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« Will We Ever Recover from the Great Recession? | Main | Employee Attitudes in the Economic Recovery: Take This Job ... »

January 07, 2010

Comments

Michael Stanton

I agree with your article stating that China will be larger than the U.S. Economy in approximately 2018. Furthermore, I also agree with the German economist, Gabor Steingart, who states that in combination China and India will become Masters of the Universe.

In Steingart's book, "The War for Wealth: The True Story of Globalization, or Why the Flat World is Broken," (McGraw-Hill, 2008), he cites a prognosis by Goldman Sachs "projecting the present into the future, placing China ahead of the United States. Europe, once the engine of industrialization, falls back significantly, even behind India. Russia, with its abundant natural resources, reappears on the global stage."

Steingart has an accompanying bubble chart showing 2050 GDP projections and the following rankings:

China: $44.5 Trillion
U.S.: $35.2 Trillion
India: $27.8 Trillion
Western Europe: $18.8 Trillion
Japan: $6.7 Trillion
Russia: $5.9 Trillion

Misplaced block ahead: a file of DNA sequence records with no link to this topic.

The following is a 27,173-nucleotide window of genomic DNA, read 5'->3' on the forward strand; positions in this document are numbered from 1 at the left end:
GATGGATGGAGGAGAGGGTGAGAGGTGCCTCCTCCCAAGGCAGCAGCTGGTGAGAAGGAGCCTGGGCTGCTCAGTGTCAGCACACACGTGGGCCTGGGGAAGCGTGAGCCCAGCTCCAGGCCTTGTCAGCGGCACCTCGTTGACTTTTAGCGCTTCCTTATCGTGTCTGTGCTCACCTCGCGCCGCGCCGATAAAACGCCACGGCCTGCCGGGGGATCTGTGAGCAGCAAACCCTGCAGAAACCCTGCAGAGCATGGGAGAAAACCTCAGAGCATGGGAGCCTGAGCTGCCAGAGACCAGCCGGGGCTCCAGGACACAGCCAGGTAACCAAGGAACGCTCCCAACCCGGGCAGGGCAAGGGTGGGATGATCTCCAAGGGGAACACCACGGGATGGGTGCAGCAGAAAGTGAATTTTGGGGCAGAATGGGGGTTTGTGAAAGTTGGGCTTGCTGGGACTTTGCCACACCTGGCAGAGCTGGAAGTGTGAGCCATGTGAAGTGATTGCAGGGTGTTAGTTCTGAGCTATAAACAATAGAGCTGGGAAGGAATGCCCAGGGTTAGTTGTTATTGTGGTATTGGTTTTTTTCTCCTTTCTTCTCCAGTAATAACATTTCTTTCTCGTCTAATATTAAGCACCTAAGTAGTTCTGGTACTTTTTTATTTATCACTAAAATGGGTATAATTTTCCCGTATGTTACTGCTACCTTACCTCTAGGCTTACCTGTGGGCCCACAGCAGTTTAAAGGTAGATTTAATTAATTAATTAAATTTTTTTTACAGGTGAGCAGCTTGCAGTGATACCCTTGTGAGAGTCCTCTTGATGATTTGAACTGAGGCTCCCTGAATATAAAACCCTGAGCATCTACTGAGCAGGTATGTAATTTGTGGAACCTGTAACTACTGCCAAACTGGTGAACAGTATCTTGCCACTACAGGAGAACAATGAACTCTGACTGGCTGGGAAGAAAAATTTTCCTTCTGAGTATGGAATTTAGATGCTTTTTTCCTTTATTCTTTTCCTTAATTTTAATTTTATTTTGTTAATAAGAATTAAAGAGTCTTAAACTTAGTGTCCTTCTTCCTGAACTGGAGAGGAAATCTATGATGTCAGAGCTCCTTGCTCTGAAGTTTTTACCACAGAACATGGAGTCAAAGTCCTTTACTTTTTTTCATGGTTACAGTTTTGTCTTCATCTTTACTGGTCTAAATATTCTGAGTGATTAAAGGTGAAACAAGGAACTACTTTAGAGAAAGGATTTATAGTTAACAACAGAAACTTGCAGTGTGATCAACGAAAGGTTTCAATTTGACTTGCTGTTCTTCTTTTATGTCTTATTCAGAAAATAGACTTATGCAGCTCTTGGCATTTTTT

Food for thought? I, for one, think so.

Jack Roberts

Of course the economies China and India will eventually surpass that of the U.S.--they each have nearly four times as many people. If their per capita income were simply at the same level as Mexico's their GDP would be greater than ours.

Bill is right: What's important is our standard of living, not our ranking among world economies. When the U.S. economy surpassed Europe's, Europe got richer, it didn't get poorer.

I just hope China and India are learning from Japan's mistake and don't rely exclusively on export-led production but undertand the importance of opening their economies up so that their citizens are our customers just as our citizens are their customers. In that case, the whole world will be better off.

tesur

Is it true that Google might turn of in China?

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